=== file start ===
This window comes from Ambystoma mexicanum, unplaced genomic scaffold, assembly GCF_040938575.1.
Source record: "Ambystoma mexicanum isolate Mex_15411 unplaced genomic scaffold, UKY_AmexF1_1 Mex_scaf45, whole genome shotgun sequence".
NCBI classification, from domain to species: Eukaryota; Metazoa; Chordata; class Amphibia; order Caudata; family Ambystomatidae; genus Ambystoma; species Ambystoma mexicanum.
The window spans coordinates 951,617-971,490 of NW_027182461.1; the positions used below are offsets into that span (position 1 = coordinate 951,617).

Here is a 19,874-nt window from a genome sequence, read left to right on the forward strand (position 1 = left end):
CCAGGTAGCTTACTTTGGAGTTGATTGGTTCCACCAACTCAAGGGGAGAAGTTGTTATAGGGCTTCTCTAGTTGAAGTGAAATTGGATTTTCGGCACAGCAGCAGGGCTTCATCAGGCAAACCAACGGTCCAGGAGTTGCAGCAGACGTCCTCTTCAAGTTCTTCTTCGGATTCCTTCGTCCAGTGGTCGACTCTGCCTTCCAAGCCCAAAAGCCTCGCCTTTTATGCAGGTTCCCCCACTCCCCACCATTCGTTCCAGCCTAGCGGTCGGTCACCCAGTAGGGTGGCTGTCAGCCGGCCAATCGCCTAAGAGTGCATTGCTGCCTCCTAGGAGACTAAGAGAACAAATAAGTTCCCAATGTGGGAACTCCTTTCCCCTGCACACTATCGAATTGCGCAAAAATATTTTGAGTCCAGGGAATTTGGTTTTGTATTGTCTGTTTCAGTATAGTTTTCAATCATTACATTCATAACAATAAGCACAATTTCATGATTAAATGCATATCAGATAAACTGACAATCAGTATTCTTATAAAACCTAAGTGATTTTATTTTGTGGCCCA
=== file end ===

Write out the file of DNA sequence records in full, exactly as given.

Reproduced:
This window comes from Ambystoma mexicanum, unplaced genomic scaffold, assembly GCF_040938575.1.
Source record: "Ambystoma mexicanum isolate Mex_15411 unplaced genomic scaffold, UKY_AmexF1_1 Mex_scaf45, whole genome shotgun sequence".
NCBI classification, from domain to species: Eukaryota; Metazoa; Chordata; class Amphibia; order Caudata; family Ambystomatidae; genus Ambystoma; species Ambystoma mexicanum.
The window spans coordinates 951,617-971,490 of NW_027182461.1; the positions used below are offsets into that span (position 1 = coordinate 951,617).

Here is a 19,874-nt window from a genome sequence, read left to right on the forward strand (position 1 = left end):
CCAGGTAGCTTACTTTGGAGTTGATTGGTTCCACCAACTCAAGGGGAGAAGTTGTTATAGGGCTTCTCTAGTTGAAGTGAAATTGGATTTTCGGCACAGCAGCAGGGCTTCATCAGGCAAACCAACGGTCCAGGAGTTGCAGCAGACGTCCTCTTCAAGTTCTTCTTCGGATTCCTTCGTCCAGTGGTCGACTCTGCCTTCCAAGCCCAAAAGCCTCGCCTTTTATGCAGGTTCCCCCACTCCCCACCATTCGTTCCAGCCTAGCGGTCGGTCACCCAGTAGGGTGGCTGTCAGCCGGCCAATCGCCTAAGAGTGCATTGCTGCCTCCTAGGAGACTAAGAGAACAAATAAGTTCCCAATGTGGGAACTCCTTTCCCCTGCACACTATCGAATTGCGCAAAAATATTTTGAGTCCAGGGAATTTGGTTTTGTATTGTCTGTTTCAGTATAGTTTTCAATCATTACATTCATAACAATAAGCACAATTTCATGATTAAATGCATATCAGATAAACTGACAATCAGTATTCTTATAAAACCTAAGTGATTTTATTTTGTGGCCCA